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Skywatcher 102 f/5 review and first light
by John Baars
Skywatcher Startravel 102 f/5 First Light.
In December 2022, there was a number of times when I grabbed my grabngo 102mm Maksutov on the AltAZ mount. However, I wanted just a little more impact, so I put my 140mm Maksutov, the OMC140 on it. That was on the edge, it vibrated quite a bit. A nicer image, though. Then I got the bright idea to put the Azimuth arm of the mount upright, so there was much less vibration coming through to the telescope, a huge difference. Focusing on the planets Jupiter and Mars thus became a lot easier. Still not satisfied because of the increased weight and the small field of view ( focal length of the OMC is no less than 2000 mm) I looked forward to another solution for the grabngo thing.
Coming up with a solution
My old Vixen ED f/9 was an option, but then I had to put the Azimuth arm at a 45 degree angle again, otherwise there was no room for observations near the zenith. Given the mass and length of the telescope, the vibrations would return. And well, as an old refractor-adept ( although I have had a lot of reflectors) there is really only one way to go, if it has to remain affordable. Skywatcher's 102 mm f/5 Startravel came to mind. It would be short enough, have little mass and have almost as much impact on deepsky as the OMC140 ( so it had once appeared to me in a direct comparison between my OMC140 and my 102 f/9 Vixen ED). Above all, a huge field of view, in which, for example, the Veil Nebula fits in entirely.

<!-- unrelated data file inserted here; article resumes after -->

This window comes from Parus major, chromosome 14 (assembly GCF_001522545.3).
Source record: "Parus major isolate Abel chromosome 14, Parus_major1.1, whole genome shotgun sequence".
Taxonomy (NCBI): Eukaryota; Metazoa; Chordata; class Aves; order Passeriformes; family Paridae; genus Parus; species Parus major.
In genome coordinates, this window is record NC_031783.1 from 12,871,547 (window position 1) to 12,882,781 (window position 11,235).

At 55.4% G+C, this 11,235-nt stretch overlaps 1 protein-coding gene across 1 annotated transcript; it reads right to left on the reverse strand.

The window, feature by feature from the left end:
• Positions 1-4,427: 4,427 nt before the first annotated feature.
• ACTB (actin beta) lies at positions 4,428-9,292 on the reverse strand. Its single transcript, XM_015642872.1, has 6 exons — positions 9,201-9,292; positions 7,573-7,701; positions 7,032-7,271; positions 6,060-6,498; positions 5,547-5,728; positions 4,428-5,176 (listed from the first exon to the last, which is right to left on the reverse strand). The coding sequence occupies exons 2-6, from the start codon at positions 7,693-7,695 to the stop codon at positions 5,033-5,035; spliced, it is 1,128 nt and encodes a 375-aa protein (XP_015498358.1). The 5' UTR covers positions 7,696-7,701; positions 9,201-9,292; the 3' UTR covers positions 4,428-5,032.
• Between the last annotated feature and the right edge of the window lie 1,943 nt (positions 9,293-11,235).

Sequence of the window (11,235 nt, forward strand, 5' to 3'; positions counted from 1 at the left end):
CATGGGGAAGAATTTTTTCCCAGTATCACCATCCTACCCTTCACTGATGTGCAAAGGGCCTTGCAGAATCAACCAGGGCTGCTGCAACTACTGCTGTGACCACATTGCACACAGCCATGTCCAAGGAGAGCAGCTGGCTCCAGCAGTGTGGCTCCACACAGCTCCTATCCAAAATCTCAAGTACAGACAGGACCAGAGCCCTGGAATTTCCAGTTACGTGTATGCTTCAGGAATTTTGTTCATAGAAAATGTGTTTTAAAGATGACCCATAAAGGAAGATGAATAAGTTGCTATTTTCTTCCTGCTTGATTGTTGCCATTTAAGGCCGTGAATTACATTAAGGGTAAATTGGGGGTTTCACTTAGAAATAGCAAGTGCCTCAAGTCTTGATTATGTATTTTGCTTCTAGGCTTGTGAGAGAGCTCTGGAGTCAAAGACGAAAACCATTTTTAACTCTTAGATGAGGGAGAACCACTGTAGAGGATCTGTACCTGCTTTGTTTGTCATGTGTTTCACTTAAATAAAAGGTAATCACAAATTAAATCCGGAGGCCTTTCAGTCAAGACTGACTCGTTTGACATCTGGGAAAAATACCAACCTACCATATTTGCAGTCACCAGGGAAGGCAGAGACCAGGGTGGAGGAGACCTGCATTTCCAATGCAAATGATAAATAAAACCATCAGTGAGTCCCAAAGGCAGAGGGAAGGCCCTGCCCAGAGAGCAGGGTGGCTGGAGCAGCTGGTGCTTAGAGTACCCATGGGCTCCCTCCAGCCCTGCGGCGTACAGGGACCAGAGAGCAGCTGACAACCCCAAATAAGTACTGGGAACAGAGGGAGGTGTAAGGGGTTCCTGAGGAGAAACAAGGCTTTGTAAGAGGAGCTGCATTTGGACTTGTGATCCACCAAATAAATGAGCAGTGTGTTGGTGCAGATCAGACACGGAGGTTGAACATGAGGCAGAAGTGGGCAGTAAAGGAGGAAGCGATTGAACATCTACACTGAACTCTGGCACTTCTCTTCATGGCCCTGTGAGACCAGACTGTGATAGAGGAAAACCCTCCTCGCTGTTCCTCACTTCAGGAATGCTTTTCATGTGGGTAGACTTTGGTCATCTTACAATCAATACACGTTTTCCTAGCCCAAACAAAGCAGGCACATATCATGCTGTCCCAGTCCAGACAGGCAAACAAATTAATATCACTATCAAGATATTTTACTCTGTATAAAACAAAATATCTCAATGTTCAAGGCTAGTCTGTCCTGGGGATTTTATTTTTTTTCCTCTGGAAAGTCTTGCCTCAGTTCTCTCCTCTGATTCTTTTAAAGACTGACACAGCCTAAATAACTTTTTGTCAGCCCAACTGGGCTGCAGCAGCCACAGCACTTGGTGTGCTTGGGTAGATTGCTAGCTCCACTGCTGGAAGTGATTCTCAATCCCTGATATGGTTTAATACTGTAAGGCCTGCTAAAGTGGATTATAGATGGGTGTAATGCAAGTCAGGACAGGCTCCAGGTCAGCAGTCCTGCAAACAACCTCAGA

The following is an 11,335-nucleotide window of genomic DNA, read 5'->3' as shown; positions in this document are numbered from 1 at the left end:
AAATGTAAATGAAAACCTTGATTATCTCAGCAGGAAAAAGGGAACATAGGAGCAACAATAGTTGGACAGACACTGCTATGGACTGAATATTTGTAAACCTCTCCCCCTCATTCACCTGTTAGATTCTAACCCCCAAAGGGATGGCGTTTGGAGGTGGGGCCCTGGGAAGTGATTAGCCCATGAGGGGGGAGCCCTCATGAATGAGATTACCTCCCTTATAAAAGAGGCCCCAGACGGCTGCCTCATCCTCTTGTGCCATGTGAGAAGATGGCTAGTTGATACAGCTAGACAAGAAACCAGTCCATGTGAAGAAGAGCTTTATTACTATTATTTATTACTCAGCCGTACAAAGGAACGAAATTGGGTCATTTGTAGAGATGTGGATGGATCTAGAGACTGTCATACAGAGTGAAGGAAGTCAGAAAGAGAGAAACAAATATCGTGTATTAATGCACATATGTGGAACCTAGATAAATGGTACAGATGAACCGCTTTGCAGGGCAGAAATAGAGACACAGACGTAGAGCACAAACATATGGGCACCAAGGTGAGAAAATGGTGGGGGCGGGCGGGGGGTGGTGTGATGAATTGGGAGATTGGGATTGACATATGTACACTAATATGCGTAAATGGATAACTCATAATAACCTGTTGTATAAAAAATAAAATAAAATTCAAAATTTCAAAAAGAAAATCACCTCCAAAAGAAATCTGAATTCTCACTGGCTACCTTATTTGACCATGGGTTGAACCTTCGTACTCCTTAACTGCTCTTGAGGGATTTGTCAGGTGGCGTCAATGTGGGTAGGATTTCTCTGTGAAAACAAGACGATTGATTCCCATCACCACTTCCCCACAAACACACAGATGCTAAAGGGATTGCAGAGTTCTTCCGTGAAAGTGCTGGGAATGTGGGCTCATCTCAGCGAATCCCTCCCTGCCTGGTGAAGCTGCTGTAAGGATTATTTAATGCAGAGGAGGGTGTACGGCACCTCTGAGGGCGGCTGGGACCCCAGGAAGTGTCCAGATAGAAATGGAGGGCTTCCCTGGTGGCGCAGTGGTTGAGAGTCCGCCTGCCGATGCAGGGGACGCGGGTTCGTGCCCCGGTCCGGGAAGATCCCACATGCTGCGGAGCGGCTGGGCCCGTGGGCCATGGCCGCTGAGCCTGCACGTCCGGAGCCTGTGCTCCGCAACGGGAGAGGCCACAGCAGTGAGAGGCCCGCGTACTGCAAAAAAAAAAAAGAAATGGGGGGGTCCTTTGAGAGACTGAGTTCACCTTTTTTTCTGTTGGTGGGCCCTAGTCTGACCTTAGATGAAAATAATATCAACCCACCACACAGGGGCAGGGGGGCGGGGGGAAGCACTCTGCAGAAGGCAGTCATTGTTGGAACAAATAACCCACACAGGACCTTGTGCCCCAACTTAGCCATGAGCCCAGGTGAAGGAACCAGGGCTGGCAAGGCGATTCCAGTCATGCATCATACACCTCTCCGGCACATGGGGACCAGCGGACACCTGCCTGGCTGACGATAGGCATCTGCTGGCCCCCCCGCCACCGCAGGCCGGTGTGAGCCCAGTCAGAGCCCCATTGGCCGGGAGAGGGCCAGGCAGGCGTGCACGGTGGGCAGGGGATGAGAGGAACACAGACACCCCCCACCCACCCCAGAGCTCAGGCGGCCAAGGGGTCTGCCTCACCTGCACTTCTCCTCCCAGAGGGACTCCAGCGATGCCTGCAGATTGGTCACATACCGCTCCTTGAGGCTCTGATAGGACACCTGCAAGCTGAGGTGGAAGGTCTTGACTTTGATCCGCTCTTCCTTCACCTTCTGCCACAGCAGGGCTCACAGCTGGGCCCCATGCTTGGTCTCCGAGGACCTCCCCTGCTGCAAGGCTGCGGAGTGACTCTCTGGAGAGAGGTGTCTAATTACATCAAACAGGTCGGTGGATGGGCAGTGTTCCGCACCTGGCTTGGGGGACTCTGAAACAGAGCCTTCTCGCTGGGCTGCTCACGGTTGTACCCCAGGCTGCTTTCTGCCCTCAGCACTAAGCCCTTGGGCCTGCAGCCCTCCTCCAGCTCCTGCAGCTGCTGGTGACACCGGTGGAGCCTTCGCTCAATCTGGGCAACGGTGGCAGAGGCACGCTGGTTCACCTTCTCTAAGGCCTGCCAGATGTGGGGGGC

Ah yes, that C.A.
Anyone who knows even a little about it immediately shouts, "Chromatic Aberration!" As if that is all you think about. Some then. The chromatic error of an achromatic refractor has never bothered me, secretly I even find it pleasant. Even enjoyed the color in the 150mm f/5 I once had, but had gotten rid of again because of the weight. Well, that CA is there, less prominent than reflector-adepts would have me believe, but perhaps more prominent than common user-reviews predict.
Bright stars of magnitude 1 or 2 show it as a blue blur, at magnitude 3 you already have to look harder for it. On deepsky objects and large star fields you don't see it at low magnification. At high either. Not so. In that case it is not inferior to my 102mmf/9 ED Vixen.
On the Moon you see at magnifications from 36X a blue edge, but on the terminator not or hardly. Also not at higher magnifications. Details on the terminator would "drown" in a blue haze. Well, not really much. In Plato, I saw the familiar proprietary distortions on the crater floor and one small crater. My Vixen ED shows two. Granted, the shadows in the craters in Clavius were deep deep dark blue and not black. Nor does it really reach the maximum of 2XD in magnification. Above 167X, though, it was over with more lunar detail.
On planets, it is not a high flyer. I did see a loose dark structure on Mars, but the red of the planet "bled" a bit into space. Typical of doublets. On Jupiter two bands of clouds with some nodes in them, the whole thing surrounded by a slightly colorful fog ring. Not convincing as a planet telescope. An understatement.